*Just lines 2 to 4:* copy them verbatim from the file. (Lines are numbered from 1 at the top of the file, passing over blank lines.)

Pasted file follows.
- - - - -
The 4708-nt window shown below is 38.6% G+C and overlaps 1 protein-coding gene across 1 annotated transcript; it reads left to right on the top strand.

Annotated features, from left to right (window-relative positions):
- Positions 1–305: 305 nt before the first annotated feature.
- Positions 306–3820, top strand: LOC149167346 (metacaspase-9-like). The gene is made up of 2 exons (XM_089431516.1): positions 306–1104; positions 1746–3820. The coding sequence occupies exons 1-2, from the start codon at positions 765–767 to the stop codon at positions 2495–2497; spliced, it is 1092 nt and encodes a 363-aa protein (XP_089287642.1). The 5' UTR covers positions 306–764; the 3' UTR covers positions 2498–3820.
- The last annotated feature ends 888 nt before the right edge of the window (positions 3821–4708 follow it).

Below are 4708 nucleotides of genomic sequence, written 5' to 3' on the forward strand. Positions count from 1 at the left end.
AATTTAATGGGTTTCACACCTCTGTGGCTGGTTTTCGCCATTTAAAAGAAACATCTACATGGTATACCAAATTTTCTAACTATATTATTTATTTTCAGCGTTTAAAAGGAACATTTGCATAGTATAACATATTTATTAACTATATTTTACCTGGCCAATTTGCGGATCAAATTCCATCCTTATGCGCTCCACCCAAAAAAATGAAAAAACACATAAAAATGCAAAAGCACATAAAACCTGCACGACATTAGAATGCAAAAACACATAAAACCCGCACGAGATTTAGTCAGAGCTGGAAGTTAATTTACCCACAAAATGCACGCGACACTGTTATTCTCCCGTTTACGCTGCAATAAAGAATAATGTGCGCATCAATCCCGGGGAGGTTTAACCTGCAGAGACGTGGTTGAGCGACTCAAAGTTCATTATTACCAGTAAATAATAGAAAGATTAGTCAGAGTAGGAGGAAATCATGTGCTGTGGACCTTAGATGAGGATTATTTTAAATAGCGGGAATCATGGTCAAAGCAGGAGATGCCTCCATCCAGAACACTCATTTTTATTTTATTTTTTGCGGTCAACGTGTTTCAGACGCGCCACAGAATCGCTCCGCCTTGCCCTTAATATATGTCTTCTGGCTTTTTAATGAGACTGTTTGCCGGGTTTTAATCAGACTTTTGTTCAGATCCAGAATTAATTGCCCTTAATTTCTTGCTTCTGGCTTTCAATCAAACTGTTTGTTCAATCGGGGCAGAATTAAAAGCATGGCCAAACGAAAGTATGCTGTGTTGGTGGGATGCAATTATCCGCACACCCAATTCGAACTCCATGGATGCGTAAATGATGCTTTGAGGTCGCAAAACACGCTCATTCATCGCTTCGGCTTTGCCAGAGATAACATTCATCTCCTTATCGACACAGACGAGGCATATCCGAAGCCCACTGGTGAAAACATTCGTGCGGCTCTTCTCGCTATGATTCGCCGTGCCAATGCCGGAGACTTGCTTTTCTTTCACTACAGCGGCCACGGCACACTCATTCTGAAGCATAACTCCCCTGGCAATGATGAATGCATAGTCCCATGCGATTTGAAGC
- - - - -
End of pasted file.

Annotated features, from left to right (window-relative positions):
- Positions 1–305: 305 nt before the first annotated feature.
- Positions 306–3820, top strand: LOC149167346 (metacaspase-9-like). The gene is made up of 2 exons (XM_089431516.1): positions 306–1104; positions 1746–3820. The coding sequence occupies exons 1-2, from the start codon at positions 765–767 to the stop codon at positions 2495–2497; spliced, it is 1092 nt and encodes a 363-aa protein (XP_089287642.1). The 5' UTR covers positions 306–764; the 3' UTR covers positions 2498–3820.